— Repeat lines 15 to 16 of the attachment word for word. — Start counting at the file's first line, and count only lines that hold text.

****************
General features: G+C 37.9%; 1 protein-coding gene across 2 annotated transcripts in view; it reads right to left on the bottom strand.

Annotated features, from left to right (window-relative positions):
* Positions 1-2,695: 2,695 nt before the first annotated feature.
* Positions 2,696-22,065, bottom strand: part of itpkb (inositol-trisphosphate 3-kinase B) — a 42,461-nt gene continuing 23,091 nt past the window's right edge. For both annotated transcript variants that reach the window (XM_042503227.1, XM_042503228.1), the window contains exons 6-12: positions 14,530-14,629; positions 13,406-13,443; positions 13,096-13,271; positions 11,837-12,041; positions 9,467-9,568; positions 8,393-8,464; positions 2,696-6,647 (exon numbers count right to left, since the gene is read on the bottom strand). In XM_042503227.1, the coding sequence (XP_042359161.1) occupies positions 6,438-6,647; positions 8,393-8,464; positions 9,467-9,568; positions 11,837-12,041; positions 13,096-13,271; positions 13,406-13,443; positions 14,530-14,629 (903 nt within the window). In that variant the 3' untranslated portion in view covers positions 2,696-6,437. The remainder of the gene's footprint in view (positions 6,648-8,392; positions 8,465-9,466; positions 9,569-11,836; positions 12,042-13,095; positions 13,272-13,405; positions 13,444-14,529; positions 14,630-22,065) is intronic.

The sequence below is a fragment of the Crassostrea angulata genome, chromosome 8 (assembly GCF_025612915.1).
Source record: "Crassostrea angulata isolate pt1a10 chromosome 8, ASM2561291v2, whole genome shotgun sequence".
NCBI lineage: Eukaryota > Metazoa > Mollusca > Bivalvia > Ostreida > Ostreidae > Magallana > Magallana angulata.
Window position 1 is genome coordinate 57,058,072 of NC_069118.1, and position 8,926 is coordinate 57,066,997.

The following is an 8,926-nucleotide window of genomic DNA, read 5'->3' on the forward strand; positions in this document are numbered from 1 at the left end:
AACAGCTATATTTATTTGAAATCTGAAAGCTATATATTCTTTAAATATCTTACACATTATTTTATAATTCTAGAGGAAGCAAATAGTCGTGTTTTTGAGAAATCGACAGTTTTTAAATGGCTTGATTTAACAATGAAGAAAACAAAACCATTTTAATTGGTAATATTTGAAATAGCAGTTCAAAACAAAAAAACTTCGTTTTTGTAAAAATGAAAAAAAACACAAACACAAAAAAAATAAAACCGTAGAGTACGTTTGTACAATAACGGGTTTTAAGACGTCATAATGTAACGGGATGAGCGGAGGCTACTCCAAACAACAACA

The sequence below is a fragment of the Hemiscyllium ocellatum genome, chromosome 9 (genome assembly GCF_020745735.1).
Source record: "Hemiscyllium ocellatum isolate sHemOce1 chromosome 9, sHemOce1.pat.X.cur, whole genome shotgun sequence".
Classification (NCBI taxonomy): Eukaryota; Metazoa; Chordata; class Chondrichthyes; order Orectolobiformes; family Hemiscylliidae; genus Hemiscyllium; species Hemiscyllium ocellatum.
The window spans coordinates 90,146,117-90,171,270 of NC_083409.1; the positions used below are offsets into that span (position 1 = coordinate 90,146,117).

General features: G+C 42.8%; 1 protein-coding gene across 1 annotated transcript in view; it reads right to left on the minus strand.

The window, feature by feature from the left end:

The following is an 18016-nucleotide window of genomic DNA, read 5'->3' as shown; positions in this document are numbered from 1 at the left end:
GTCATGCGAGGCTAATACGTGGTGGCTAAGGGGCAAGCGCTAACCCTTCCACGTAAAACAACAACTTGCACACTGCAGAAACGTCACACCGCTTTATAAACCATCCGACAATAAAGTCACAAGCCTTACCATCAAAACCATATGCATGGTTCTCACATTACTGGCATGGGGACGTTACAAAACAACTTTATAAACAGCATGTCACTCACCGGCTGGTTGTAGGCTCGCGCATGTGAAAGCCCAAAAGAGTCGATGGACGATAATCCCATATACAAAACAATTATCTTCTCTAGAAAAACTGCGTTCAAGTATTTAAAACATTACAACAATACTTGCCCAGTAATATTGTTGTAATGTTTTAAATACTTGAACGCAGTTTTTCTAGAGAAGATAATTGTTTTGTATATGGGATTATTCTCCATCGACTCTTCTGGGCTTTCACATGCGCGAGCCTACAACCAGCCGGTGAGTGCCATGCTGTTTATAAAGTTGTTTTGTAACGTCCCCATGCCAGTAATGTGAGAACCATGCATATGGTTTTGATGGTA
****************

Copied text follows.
General features: G+C 42.8%; 1 protein-coding gene across 1 annotated transcript in view; it reads right to left on the minus strand.

The window, feature by feature from the left end: